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Keitharoo

Getting the hands on correctly

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I'm new at this, and it seems that, more often than not, when I put the hands back on one of the pocket watches I'm working on, the hour hand ends up down against the dial putting drag on the train.  What methods do you all use for putting the hands back on a watch?  How do I space the hour hand appropriately slightly off the dial?

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It's normally done carefully by feel and visually checking as you go.  

If you are having difficulty doing it this way, you could cut a thin piece of cardboard or shims of paper with a vee in them and place under the hand to prevent it being pressed on too far.  This is not something I have done myself, it is only a suggestion.

With practice you will eventually get the feel and touch required to press them on without any aids.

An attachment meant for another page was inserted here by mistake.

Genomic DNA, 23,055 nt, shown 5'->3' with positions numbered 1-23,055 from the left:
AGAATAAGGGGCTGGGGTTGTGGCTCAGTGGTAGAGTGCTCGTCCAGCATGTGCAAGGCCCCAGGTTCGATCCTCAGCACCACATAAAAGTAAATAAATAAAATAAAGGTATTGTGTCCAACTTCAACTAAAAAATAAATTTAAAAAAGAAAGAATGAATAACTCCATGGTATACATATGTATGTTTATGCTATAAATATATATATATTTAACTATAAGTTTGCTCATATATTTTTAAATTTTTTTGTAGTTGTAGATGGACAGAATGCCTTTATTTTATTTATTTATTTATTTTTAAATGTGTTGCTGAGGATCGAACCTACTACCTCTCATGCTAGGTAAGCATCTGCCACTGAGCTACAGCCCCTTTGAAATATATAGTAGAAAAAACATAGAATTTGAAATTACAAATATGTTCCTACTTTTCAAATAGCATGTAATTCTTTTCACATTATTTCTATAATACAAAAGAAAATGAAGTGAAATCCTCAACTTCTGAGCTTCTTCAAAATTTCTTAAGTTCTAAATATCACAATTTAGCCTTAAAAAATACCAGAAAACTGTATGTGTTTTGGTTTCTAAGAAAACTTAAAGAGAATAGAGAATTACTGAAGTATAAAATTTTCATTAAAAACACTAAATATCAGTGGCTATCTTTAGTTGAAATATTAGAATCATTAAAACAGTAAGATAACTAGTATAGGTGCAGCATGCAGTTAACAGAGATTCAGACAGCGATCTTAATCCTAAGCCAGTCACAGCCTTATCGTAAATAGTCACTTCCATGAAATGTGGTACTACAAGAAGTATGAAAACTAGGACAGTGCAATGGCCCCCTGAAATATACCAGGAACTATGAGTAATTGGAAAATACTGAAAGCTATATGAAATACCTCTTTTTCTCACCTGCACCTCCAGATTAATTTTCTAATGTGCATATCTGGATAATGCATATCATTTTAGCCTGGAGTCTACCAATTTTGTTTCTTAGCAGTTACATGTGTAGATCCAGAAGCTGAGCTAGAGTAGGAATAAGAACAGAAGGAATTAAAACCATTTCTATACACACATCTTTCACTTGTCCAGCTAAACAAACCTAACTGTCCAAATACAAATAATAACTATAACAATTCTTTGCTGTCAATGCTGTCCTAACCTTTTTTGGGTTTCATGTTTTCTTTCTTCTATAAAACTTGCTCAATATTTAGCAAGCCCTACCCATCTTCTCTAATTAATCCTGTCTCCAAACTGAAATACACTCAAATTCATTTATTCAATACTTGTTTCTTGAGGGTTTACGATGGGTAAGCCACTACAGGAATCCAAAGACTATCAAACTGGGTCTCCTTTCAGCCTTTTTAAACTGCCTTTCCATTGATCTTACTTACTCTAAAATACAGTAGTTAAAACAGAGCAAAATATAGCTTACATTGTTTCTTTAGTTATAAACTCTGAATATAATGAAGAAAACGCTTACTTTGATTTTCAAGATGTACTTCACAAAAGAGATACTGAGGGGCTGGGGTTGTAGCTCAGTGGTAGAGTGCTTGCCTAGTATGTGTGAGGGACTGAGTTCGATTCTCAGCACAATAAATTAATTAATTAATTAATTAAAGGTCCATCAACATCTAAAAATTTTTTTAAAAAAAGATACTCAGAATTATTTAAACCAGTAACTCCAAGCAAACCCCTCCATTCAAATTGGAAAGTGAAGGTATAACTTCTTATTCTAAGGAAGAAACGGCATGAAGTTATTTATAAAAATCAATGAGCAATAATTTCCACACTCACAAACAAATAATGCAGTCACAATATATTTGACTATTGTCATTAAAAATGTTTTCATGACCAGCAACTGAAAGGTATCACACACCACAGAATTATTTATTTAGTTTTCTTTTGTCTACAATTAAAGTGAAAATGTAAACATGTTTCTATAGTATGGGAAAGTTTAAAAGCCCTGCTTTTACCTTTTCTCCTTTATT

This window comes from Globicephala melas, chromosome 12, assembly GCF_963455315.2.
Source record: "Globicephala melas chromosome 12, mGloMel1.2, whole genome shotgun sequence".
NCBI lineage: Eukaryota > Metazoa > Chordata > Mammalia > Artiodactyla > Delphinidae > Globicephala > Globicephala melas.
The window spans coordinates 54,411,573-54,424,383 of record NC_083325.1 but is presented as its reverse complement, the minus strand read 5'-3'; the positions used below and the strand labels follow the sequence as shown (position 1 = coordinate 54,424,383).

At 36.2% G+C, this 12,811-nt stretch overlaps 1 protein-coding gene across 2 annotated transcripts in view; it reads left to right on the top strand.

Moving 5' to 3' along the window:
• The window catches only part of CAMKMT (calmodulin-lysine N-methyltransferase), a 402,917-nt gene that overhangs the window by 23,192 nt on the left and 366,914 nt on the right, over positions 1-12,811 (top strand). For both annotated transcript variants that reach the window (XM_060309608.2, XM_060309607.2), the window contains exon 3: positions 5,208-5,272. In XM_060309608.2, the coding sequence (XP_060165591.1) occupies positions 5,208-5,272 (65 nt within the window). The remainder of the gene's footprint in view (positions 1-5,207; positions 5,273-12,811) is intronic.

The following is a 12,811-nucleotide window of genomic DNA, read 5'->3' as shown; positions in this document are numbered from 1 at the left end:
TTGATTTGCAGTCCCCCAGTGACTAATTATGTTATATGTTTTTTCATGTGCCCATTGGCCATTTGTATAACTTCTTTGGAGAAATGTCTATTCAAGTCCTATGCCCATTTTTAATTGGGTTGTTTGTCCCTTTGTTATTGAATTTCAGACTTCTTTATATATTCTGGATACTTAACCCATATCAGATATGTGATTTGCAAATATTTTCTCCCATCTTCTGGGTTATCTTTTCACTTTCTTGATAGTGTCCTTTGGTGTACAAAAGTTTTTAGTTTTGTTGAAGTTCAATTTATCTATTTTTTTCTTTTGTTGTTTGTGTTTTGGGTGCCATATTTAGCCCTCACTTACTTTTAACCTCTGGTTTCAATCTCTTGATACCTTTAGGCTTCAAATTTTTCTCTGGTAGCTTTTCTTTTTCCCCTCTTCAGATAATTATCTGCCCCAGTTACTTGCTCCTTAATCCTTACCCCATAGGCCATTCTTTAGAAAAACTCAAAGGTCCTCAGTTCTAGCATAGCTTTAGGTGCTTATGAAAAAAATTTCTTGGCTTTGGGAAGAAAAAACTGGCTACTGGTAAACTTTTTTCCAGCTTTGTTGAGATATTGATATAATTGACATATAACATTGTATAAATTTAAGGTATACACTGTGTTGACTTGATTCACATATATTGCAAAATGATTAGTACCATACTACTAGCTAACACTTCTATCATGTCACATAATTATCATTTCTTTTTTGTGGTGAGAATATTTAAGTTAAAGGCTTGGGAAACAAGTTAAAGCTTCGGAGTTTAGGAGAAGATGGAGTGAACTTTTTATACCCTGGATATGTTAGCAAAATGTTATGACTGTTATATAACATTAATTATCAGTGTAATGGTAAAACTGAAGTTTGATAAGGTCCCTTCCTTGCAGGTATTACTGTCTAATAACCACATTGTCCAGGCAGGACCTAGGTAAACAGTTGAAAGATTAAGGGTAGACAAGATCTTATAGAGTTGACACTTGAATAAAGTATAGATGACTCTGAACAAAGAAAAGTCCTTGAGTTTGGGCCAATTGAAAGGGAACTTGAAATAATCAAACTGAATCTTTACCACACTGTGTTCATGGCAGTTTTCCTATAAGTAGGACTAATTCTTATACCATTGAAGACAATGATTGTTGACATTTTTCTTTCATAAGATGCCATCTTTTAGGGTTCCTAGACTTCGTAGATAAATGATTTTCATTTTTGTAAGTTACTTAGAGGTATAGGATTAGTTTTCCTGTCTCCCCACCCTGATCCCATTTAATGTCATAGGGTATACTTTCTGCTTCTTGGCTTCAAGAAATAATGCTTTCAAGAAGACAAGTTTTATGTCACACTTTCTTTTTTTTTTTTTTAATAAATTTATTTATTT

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The direct answer to your question, is practice.

A more immediately useful answer is this, you can always raise the height of hands you've pressed on by using hand levers/lifts and stopping short of enough force to remove the hand from the canon. 

Edited by Ishima

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This may not work for everyone but it's how I do it and it hasn't failed me yet.

I use my staking set to push each hand onto its pinion using a hollow flat punch with a bore that is slightly smaller than the pinion of the hand that I am fitting. That way the punch clears all of the other pinions but stops at the top of relevant pinion and cannot go any further.Hand Fitting.jpg I find that the hands install at the correct height to clear each other and the dial, and parallel to the dial.

So long as the faces of the punches are kept clean and polished they don't mark the hands, and for the last hand to be installed I have a punch with a blank brass tip which also helps to avoid any damage.

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Great suggestions!  Wow, there's a lot of knowledge and talent on this site. I feel better knowing that it's a comes-with-practice thing and not just me being a dufus.  I'll try these suggestions and find something that works.  Thanks all.

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